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Lets say that I buy a used hard drive on which an attacker has placed malicious files. Might these somehow pose a danger to my machine, e.g. via some other vulnerability such as buffer overflow causing a program to read from arbitrary locations on disk?

I'm no security researcher, but it intuitively worries me to just plug in a hard drive when I have no idea what's on it.

  • 1. That's not really a threat model. 2. It really depends on your setup, OS, auto run options etc. But in general one can say, that a) it's probably a good thing that you are worried and b) you shouldn't plug in a hard drive you know nothing about without taking any precautions. – Tom K. Mar 22 '18 at 11:43
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    disconnect your main HD, boot linux off a thumb drive, format/wipe the new drive. – dandavis Mar 22 '18 at 12:53
  • From your link: "Commuters use threat modeling to consider what might go wrong during the morning drive to work and to take preemptive action to avoid possible accidents".... sounds like a threat model to me. :) – Scott Mar 23 '18 at 2:47
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Untrusted hard drives are potentially dangerous. You should make sure to format it (don't forget that there might be more than one partition) before you boot from it. If you want to be extra careful, you could disconnect your old hard drive, boot from a pen drive and format it from there. That way, there is minimal contact.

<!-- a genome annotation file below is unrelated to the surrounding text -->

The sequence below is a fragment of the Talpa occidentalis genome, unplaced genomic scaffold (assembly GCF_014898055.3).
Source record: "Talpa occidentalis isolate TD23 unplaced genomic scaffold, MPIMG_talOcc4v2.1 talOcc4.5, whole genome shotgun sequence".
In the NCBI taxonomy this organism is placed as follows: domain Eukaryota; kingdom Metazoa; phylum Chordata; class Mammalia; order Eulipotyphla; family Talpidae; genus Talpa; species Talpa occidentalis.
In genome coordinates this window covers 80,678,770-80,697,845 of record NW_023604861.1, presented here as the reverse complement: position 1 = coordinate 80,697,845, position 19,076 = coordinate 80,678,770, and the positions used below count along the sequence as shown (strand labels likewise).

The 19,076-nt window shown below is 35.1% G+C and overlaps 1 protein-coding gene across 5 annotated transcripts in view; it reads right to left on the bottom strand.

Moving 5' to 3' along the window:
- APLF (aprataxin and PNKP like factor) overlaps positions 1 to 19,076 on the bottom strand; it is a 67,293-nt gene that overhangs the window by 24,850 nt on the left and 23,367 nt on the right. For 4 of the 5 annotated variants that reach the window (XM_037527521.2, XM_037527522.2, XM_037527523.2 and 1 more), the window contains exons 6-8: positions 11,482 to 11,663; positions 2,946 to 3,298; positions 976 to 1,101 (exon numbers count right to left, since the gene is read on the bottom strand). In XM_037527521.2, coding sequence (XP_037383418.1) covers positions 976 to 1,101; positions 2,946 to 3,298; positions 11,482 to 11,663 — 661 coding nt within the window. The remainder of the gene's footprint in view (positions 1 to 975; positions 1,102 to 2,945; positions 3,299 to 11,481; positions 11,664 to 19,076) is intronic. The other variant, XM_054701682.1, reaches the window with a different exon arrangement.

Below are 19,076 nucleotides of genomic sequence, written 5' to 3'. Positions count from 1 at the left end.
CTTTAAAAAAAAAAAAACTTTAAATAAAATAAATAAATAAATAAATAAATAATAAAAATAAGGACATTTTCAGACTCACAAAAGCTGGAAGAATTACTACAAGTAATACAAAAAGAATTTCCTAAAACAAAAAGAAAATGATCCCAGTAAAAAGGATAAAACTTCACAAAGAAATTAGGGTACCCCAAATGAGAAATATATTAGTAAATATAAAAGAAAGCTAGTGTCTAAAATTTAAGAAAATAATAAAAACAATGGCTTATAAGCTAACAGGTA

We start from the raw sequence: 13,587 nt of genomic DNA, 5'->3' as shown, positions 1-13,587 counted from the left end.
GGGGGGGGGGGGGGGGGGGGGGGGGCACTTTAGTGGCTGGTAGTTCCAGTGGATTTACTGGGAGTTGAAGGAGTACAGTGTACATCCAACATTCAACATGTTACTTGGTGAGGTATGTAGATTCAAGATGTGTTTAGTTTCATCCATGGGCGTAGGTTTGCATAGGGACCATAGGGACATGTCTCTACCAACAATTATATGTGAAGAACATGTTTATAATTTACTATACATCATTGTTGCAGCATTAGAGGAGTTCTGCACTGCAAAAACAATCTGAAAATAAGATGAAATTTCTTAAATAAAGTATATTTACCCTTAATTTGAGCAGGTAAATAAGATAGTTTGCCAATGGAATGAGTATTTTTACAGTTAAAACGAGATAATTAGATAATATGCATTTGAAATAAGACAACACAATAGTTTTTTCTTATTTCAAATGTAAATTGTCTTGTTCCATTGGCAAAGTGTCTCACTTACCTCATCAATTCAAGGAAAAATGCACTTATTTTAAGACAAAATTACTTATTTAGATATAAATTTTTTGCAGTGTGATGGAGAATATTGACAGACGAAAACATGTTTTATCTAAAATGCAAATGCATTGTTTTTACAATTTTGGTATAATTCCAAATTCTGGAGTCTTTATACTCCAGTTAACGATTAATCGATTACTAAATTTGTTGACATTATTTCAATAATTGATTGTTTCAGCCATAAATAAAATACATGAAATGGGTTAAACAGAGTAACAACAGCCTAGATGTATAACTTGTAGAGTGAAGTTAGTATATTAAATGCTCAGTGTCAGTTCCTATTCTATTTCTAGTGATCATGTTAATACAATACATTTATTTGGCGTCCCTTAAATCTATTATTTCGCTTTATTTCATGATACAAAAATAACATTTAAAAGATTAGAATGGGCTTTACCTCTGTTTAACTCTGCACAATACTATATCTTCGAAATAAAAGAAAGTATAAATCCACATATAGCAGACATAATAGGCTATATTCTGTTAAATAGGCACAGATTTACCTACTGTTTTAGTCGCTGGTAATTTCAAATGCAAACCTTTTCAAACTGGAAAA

There are advanced malware that survives formatting by hiding in the firmware. However, it's not likely some random virus the previous owner contracted would have that capability. This would be a more advanced, targeted attack, and not something I would say the normal consumer needs to worry about.

  • Especially for older hard drives, this is a more realistic issue. It doesn't take being the target of an APT to have a hard drive that has been compromised at the firmware level. There are literally tutorials complete with pictures on how to do it. – forest Mar 23 '18 at 6:31
  • @forest Fair point, bringing James Bond into this was a bit silly. I have updated my answer to more clearly reflect what I meant but did not write. Maybe you still think I underestimate the risk, but this is how I'd grade it. Thanks for highlighting this! – Anders Mar 23 '18 at 9:34
  • No, I think your estimation of the risk is perfect. +1 – forest Mar 23 '18 at 9:50
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I would at least format the drive before you boot from it. Formatting it in Windows should be more than enough or you can use an external tool such as EaseUs. I use that for anything related to disks because I just find it to be a really good tool. But that's my opinion.

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